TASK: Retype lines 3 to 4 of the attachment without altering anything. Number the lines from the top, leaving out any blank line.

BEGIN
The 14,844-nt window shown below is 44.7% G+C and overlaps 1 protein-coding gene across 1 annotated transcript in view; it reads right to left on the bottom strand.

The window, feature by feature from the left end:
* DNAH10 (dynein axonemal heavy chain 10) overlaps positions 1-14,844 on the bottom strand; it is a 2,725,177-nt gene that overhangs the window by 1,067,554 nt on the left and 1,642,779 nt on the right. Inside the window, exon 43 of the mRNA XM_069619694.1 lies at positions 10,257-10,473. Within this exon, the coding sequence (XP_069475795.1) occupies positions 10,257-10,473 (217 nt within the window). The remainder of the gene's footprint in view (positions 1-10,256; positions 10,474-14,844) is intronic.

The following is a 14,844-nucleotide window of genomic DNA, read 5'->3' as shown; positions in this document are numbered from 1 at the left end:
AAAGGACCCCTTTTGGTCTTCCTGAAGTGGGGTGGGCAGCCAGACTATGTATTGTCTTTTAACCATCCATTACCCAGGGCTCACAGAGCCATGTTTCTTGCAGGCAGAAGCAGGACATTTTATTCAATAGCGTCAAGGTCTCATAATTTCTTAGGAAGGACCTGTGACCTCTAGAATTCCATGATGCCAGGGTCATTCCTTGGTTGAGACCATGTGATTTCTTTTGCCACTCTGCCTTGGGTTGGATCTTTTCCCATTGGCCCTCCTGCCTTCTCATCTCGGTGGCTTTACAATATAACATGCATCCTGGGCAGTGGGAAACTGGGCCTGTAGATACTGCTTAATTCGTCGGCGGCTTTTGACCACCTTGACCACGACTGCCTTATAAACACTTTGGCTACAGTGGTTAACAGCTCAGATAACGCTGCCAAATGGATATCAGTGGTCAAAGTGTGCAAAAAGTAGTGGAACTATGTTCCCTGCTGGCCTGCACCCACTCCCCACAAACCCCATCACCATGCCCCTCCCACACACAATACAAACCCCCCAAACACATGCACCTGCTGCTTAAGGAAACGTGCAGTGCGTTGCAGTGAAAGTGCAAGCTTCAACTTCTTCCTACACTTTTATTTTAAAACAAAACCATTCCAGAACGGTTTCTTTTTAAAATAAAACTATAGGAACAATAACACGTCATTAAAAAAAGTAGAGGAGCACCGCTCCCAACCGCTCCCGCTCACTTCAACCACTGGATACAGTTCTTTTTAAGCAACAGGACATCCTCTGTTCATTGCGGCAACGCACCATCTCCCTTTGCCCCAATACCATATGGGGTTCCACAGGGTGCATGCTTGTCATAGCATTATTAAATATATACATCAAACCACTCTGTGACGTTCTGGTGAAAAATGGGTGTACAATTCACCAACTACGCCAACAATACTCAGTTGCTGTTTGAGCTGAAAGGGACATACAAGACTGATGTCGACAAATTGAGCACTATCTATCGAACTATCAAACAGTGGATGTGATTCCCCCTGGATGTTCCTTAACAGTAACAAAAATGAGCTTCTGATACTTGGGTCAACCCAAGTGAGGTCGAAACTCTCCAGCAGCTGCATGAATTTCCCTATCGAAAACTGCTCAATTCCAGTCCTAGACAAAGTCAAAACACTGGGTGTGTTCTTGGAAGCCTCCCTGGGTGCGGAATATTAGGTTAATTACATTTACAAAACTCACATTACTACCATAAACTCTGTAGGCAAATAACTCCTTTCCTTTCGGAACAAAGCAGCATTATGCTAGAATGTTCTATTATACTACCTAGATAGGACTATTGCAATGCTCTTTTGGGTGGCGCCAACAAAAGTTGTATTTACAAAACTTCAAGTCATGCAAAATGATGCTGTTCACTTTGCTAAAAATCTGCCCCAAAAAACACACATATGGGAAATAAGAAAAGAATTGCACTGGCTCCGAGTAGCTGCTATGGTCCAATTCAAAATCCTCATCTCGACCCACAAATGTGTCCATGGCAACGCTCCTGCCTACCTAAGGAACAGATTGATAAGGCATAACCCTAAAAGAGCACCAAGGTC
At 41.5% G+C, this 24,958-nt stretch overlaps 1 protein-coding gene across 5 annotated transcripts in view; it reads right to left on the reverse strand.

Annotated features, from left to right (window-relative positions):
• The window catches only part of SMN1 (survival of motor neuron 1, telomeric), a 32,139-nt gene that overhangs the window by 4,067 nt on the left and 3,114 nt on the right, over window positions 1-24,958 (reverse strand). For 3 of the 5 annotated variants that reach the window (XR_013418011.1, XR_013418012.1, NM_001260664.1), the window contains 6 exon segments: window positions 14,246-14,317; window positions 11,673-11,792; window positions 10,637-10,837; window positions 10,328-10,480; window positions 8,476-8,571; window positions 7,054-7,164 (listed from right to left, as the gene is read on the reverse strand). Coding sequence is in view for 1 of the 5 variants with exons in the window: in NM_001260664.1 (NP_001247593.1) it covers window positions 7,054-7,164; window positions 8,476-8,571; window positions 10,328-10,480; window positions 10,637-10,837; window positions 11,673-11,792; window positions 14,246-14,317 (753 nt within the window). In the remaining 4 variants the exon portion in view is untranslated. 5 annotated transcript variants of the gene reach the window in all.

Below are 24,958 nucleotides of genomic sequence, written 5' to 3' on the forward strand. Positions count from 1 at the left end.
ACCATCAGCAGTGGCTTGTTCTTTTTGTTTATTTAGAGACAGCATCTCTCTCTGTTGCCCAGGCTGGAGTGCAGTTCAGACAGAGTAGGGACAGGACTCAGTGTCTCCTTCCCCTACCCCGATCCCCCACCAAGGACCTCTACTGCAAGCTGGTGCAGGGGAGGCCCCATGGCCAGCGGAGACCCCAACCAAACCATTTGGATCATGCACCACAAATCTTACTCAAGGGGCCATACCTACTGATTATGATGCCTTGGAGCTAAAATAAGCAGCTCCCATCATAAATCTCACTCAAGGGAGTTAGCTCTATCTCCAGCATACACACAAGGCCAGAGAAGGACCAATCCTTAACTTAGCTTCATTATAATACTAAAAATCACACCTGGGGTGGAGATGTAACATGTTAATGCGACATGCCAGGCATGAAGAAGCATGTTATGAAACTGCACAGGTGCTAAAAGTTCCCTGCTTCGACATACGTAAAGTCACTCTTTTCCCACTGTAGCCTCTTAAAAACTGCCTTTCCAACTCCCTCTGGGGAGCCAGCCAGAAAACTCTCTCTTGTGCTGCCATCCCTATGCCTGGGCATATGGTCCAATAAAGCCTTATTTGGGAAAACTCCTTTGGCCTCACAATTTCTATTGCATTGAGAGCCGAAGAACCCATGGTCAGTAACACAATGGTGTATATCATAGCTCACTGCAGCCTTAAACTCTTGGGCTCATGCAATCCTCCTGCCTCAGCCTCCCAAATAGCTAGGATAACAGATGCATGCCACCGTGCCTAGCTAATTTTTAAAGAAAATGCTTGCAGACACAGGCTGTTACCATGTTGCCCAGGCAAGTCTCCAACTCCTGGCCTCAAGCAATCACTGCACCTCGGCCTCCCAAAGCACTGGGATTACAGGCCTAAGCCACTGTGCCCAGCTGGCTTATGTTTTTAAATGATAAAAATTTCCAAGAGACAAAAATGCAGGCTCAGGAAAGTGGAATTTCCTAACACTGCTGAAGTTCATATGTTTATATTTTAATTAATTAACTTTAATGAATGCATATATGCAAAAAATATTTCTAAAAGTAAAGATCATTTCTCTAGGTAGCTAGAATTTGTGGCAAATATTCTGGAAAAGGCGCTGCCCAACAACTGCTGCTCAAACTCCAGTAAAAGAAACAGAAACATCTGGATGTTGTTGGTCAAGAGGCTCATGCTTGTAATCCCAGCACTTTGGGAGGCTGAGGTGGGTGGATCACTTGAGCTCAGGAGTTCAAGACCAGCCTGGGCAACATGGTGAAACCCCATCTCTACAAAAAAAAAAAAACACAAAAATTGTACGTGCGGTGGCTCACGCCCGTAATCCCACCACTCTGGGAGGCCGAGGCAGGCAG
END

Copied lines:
* DNAH10 (dynein axonemal heavy chain 10) overlaps positions 1-14,844 on the bottom strand; it is a 2,725,177-nt gene that overhangs the window by 1,067,554 nt on the left and 1,642,779 nt on the right. Inside the window, exon 43 of the mRNA XM_069619694.1 lies at positions 10,257-10,473. Within this exon, the coding sequence (XP_069475795.1) occupies positions 10,257-10,473 (217 nt within the window). The remainder of the gene's footprint in view (positions 1-10,256; positions 10,474-14,844) is intronic.

The following is a 14,844-nucleotide window of genomic DNA, read 5'->3' as shown; positions in this document are numbered from 1 at the left end: